I remember seeing The Omen in theater. Well, the remake anyways. It was probably about 11 years ago on the night before Halloween. Before I had kids of my own. And I remember thinking, OMG, how could a person put up with that? But that was before of course I realized the natural bond a mother and father have with their child. The love that encompasses everything.
Of course in the movie, the child is adopted. Which doesn’t necessarily make it that different from a biological child, the attachment is still the same. But I think in Baby Teeth, Hannah being the full biological child of Alex and Suzette makes it more menacing, because whatever she is, it came from them. They can’t blame anyone else or point fingers. It’s their gene pool.
Another difference is that Damien in The Omen is “evil” and while I also think that exists in Hanna, to me, she was less “evil” and more mentally ill. Maybe that can be interpreted as the same thing at times, based on actions. BUT, I fully believe and hope that mental illness is treatable.
From the Publisher:
Sweetness can be deceptive.
She’s the sweet-but-silent angel in the adoring eyes of her Daddy. He’s the only person who understands her, and all Hanna wants is to live happily ever after with him. But Mommy stands in her way, and she’ll try any trick she can think of to get rid of her. Ideally for good.
She loves her daughter, really, but after years of expulsions and strained home schooling, her precarious health and sanity are weakening day by day. As Hanna’s tricks become increasingly sophisticated, and Suzette’s husband remains blind to the failing family dynamics, Suzette starts to fear that there’s something seriously wrong, and that maybe home isn’t the best place for their baby girl after all.
The book opens on Alex, Suzette and Hanna. On the outside, they appear to be a model family. They are good-looking, he’s an architect who gutted and renovated their stylish home himself, mother and daughter are fashionable. Kind of a stereotypical “golden” suburban family.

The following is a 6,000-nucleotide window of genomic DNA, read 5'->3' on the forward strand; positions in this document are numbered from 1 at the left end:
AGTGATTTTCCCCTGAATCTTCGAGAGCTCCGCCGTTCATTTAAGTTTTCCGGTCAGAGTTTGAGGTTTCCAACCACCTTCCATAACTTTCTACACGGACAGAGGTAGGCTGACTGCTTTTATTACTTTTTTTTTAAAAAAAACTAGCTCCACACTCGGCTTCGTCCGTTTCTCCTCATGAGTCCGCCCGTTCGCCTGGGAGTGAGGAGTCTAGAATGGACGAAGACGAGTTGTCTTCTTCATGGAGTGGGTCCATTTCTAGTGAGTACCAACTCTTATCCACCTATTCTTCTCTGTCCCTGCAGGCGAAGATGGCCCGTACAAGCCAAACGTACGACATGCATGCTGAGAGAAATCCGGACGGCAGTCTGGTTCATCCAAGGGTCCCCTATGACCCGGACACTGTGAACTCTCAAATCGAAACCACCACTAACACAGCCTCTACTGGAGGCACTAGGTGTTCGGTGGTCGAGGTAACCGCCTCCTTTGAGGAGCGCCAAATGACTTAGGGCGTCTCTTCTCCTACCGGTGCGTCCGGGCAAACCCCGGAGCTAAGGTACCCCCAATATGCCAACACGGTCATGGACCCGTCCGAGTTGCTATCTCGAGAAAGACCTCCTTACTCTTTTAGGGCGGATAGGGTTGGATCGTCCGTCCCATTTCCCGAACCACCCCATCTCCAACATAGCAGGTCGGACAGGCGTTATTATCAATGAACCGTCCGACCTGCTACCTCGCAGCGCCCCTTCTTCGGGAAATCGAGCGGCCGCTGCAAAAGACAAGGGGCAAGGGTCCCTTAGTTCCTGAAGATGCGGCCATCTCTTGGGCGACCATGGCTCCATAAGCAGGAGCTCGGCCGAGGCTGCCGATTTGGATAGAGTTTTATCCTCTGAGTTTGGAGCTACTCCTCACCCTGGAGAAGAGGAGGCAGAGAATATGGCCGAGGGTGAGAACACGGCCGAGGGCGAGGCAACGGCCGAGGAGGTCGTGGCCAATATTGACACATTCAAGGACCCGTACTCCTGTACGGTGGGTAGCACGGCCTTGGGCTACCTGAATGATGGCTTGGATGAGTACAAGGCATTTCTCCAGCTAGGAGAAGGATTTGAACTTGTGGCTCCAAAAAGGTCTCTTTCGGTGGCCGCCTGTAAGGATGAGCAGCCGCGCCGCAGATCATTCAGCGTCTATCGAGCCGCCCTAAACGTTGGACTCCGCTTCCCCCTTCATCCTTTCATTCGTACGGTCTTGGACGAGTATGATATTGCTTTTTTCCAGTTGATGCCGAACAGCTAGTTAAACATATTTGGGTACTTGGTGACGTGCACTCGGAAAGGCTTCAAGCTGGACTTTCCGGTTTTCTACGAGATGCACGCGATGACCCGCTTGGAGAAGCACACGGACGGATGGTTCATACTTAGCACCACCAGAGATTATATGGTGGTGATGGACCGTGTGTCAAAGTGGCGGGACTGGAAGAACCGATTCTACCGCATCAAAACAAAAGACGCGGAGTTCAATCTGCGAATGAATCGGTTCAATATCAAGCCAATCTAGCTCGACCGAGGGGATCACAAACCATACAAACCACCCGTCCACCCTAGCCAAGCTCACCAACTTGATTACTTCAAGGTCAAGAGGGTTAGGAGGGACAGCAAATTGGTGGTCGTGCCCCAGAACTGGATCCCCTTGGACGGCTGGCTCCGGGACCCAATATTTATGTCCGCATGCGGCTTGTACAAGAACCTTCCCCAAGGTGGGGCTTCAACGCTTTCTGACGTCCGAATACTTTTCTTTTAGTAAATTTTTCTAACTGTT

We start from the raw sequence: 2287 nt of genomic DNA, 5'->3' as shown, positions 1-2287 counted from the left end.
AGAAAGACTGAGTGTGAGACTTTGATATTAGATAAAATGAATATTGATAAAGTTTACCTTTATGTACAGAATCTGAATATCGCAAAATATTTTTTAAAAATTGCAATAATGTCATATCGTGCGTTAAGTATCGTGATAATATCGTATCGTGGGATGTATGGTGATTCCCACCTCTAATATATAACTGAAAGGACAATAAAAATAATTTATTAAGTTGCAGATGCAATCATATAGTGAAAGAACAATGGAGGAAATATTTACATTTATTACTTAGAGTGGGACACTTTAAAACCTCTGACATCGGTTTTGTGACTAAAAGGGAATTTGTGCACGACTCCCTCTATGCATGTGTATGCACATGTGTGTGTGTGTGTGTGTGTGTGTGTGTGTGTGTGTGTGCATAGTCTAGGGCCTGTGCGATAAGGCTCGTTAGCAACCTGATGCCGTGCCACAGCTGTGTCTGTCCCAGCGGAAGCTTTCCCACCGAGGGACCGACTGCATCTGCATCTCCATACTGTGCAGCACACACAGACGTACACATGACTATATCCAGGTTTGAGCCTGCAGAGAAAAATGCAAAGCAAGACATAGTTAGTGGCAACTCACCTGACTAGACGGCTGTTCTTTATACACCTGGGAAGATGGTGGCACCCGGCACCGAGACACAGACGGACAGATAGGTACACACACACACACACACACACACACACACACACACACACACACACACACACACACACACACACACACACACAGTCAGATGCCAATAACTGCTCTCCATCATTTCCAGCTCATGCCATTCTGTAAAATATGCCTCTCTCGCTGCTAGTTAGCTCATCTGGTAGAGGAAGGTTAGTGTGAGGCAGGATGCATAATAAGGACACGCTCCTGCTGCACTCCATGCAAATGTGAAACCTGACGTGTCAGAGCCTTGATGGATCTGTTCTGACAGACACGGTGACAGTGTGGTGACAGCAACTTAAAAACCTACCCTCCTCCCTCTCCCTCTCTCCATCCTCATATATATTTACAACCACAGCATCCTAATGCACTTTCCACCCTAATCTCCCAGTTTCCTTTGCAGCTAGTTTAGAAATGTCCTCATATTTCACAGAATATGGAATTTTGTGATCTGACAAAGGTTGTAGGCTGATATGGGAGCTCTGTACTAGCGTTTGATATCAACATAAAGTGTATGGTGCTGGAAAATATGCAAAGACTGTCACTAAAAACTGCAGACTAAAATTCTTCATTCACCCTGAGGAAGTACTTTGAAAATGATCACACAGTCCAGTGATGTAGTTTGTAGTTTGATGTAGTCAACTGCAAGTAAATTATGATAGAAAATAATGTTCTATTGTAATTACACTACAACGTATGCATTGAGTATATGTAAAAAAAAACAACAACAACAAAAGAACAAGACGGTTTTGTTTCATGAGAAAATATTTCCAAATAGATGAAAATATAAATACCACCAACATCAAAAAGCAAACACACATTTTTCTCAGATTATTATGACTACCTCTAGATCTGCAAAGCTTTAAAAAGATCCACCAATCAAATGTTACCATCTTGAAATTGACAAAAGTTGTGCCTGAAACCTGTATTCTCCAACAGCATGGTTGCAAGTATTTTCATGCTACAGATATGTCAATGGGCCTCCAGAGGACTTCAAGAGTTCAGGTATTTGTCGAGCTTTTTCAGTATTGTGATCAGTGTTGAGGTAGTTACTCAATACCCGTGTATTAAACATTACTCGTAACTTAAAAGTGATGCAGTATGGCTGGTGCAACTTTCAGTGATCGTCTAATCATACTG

But there is so much lurking underneath the surface.
This was hard for me to get into. I think maybe it’s because I didn’t really identify with any of the characters. That normally isn’t a problem for me. But in this book, there are very few ancillary characters. Without giving away too much, I’ll bottom line it.
Hannah hates her mom, loves her dad–and is willing to do what it takes to get rid of her mom. Suzette is fragile, suffers from a crippling autoimmune disease and will do anything to keep her husband, who she adores, happy. Alex (the husband) is completely in denial that there is anything wrong with his perfect family.
While I did feel bad for Suzette and her predicament, I also felt that she was partially to blame for her circumstances. She’s not great about taking initiative, merely seems to sit back and hope it will get better. I also didn’t understand how Alex could be so in denial. I mean, maybe at first. But by the time the book starts, there have been huge problems for YEARS. Come on!
I thought the writing was good. To me, this was more horror than psychological suspense. But again, it was extremely creepy, but also sad to me as I saw Hanna as a deeply disturbed child with an illness. And I think the story highlights a family’s struggle with trying to appear perfect to the outside world when they are living a nightmare behind closed doors.
I would recommend this to people who are fans of horror, and enjoy the occasional “bad seed” type of tale. It’s definitely creepy!
Thank you to St. Martin’s Press and Netgalley for a free e-galley in exchange for my honest review.
Baby Teeth releases July 17, 2018. Pre-order your copy!